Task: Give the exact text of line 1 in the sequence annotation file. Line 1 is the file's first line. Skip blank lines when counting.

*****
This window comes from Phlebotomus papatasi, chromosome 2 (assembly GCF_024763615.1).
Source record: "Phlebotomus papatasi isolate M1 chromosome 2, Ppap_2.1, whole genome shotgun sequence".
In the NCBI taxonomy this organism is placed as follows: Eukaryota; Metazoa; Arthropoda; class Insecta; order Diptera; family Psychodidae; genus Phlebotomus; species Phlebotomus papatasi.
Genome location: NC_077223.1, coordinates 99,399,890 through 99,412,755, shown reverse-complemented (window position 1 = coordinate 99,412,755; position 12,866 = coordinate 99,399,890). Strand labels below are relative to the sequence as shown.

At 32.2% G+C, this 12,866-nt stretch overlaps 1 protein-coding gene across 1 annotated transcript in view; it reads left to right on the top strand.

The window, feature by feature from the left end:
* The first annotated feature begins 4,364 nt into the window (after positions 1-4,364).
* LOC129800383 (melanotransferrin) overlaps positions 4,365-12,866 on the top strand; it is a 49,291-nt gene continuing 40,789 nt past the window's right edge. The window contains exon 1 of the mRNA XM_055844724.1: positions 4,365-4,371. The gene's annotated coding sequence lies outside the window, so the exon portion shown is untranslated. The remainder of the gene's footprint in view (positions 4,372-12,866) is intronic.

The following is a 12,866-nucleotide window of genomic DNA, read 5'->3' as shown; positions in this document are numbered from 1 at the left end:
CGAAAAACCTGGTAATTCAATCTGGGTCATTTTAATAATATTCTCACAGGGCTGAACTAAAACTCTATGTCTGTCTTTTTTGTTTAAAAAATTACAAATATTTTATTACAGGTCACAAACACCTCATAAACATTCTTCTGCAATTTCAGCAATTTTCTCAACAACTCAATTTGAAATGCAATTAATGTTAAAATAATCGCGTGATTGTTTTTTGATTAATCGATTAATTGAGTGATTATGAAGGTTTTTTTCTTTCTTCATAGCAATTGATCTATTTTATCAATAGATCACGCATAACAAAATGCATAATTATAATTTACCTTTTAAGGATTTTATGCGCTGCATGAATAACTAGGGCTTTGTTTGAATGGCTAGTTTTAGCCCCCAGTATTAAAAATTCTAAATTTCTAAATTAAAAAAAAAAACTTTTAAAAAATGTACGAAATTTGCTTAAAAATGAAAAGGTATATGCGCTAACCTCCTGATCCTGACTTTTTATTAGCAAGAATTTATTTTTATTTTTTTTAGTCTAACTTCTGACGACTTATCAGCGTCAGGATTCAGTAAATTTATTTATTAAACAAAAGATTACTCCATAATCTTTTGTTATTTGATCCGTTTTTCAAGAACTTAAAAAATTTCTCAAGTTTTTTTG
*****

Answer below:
This window comes from Phlebotomus papatasi, chromosome 2 (assembly GCF_024763615.1).